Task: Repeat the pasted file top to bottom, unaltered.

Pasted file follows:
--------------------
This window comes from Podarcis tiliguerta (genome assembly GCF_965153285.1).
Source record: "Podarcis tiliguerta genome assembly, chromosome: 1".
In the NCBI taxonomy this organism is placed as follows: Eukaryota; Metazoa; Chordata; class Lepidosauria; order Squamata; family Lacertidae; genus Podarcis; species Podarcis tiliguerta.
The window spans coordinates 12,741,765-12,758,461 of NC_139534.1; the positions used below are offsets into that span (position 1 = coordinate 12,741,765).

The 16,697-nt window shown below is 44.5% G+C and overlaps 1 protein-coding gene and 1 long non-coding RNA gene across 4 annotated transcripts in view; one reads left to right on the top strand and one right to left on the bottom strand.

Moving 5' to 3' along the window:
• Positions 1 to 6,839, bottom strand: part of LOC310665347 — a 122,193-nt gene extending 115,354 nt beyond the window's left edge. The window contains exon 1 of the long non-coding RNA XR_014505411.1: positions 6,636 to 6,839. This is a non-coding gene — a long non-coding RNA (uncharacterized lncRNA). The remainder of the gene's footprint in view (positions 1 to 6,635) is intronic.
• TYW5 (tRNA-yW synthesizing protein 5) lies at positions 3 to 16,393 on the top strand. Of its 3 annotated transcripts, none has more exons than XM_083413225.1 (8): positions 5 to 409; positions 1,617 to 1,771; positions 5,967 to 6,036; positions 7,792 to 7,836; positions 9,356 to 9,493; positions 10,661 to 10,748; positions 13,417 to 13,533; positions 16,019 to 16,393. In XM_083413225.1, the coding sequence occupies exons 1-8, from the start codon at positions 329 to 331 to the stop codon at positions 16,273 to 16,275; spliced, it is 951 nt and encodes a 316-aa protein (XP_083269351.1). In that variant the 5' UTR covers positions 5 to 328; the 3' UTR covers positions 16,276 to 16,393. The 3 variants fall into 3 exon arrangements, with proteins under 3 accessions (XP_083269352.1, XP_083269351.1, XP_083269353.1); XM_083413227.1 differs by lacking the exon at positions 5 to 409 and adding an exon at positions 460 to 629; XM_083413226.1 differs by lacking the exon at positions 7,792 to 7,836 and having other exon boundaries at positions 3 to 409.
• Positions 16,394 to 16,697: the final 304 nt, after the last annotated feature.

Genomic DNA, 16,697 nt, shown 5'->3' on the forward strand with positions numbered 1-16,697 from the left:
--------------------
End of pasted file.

This window comes from Podarcis tiliguerta (genome assembly GCF_965153285.1).
Source record: "Podarcis tiliguerta genome assembly, chromosome: 1".
In the NCBI taxonomy this organism is placed as follows: Eukaryota; Metazoa; Chordata; class Lepidosauria; order Squamata; family Lacertidae; genus Podarcis; species Podarcis tiliguerta.
The window spans coordinates 12,741,765-12,758,461 of NC_139534.1; the positions used below are offsets into that span (position 1 = coordinate 12,741,765).

The 16,697-nt window shown below is 44.5% G+C and overlaps 1 protein-coding gene and 1 long non-coding RNA gene across 4 annotated transcripts in view; one reads left to right on the top strand and one right to left on the bottom strand.

Moving 5' to 3' along the window:
• Positions 1 to 6,839, bottom strand: part of LOC310665347 — a 122,193-nt gene extending 115,354 nt beyond the window's left edge. The window contains exon 1 of the long non-coding RNA XR_014505411.1: positions 6,636 to 6,839. This is a non-coding gene — a long non-coding RNA (uncharacterized lncRNA). The remainder of the gene's footprint in view (positions 1 to 6,635) is intronic.
• TYW5 (tRNA-yW synthesizing protein 5) lies at positions 3 to 16,393 on the top strand. Of its 3 annotated transcripts, none has more exons than XM_083413225.1 (8): positions 5 to 409; positions 1,617 to 1,771; positions 5,967 to 6,036; positions 7,792 to 7,836; positions 9,356 to 9,493; positions 10,661 to 10,748; positions 13,417 to 13,533; positions 16,019 to 16,393. In XM_083413225.1, the coding sequence occupies exons 1-8, from the start codon at positions 329 to 331 to the stop codon at positions 16,273 to 16,275; spliced, it is 951 nt and encodes a 316-aa protein (XP_083269351.1). In that variant the 5' UTR covers positions 5 to 328; the 3' UTR covers positions 16,276 to 16,393. The 3 variants fall into 3 exon arrangements, with proteins under 3 accessions (XP_083269352.1, XP_083269351.1, XP_083269353.1); XM_083413227.1 differs by lacking the exon at positions 5 to 409 and adding an exon at positions 460 to 629; XM_083413226.1 differs by lacking the exon at positions 7,792 to 7,836 and having other exon boundaries at positions 3 to 409.
• Positions 16,394 to 16,697: the final 304 nt, after the last annotated feature.

Genomic DNA, 16,697 nt, shown 5'->3' on the forward strand with positions numbered 1-16,697 from the left: